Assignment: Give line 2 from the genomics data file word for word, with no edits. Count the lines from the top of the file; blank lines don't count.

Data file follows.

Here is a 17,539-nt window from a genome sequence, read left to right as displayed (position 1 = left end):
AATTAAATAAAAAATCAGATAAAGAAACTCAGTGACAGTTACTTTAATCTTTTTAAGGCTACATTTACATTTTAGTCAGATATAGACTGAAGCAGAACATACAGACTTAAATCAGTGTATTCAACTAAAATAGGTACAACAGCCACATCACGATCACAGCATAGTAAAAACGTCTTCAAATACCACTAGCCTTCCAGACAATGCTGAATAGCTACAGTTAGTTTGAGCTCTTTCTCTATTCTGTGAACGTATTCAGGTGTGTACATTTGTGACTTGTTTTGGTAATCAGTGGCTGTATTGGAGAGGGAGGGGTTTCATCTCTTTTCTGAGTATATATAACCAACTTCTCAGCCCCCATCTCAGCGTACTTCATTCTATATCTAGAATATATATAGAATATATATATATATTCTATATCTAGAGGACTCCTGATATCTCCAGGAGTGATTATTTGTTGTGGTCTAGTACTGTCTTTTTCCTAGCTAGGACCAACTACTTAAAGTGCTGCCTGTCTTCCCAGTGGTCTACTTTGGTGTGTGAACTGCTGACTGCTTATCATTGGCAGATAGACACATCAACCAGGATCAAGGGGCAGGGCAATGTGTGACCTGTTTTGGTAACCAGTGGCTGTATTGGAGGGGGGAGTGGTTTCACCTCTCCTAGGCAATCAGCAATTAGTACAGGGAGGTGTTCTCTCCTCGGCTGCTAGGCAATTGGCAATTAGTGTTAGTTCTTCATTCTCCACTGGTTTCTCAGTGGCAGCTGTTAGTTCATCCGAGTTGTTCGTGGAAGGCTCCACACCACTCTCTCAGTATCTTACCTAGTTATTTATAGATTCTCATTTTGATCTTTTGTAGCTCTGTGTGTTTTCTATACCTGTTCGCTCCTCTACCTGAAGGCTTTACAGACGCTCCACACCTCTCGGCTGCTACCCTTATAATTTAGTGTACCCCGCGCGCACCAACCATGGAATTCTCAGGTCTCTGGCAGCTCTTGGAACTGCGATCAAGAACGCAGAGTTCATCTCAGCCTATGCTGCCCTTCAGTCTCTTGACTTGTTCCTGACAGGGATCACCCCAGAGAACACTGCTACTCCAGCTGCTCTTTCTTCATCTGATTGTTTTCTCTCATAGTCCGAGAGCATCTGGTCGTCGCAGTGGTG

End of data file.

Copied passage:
AATTAAATAAAAAATCAGATAAAGAAACTCAGTGACAGTTACTTTAATCTTTTTAAGGCTACATTTACATTTTAGTCAGATATAGACTGAAGCAGAACATACAGACTTAAATCAGTGTATTCAACTAAAATAGGTACAACAGCCACATCACGATCACAGCATAGTAAAAACGTCTTCAAATACCACTAGCCTTCCAGACAATGCTGAATAGCTACAGTTAGTTTGAGCTCTTTCTCTATTCTGTGAACGTATTCAGGTGTGTACATTTGTGACTTGTTTTGGTAATCAGTGGCTGTATTGGAGAGGGAGGGGTTTCATCTCTTTTCTGAGTATATATAACCAACTTCTCAGCCCCCATCTCAGCGTACTTCATTCTATATCTAGAATATATATAGAATATATATATATATTCTATATCTAGAGGACTCCTGATATCTCCAGGAGTGATTATTTGTTGTGGTCTAGTACTGTCTTTTTCCTAGCTAGGACCAACTACTTAAAGTGCTGCCTGTCTTCCCAGTGGTCTACTTTGGTGTGTGAACTGCTGACTGCTTATCATTGGCAGATAGACACATCAACCAGGATCAAGGGGCAGGGCAATGTGTGACCTGTTTTGGTAACCAGTGGCTGTATTGGAGGGGGGAGTGGTTTCACCTCTCCTAGGCAATCAGCAATTAGTACAGGGAGGTGTTCTCTCCTCGGCTGCTAGGCAATTGGCAATTAGTGTTAGTTCTTCATTCTCCACTGGTTTCTCAGTGGCAGCTGTTAGTTCATCCGAGTTGTTCGTGGAAGGCTCCACACCACTCTCTCAGTATCTTACCTAGTTATTTATAGATTCTCATTTTGATCTTTTGTAGCTCTGTGTGTTTTCTATACCTGTTCGCTCCTCTACCTGAAGGCTTTACAGACGCTCCACACCTCTCGGCTGCTACCCTTATAATTTAGTGTACCCCGCGCGCACCAACCATGGAATTCTCAGGTCTCTGGCAGCTCTTGGAACTGCGATCAAGAACGCAGAGTTCATCTCAGCCTATGCTGCCCTTCAGTCTCTTGACTTGTTCCTGACAGGGATCACCCCAGAGAACACTGCTACTCCAGCTGCTCTTTCTTCATCTGATTGTTTTCTCTCATAGTCCGAGAGCATCTGGTCGTCGCAGTGGTG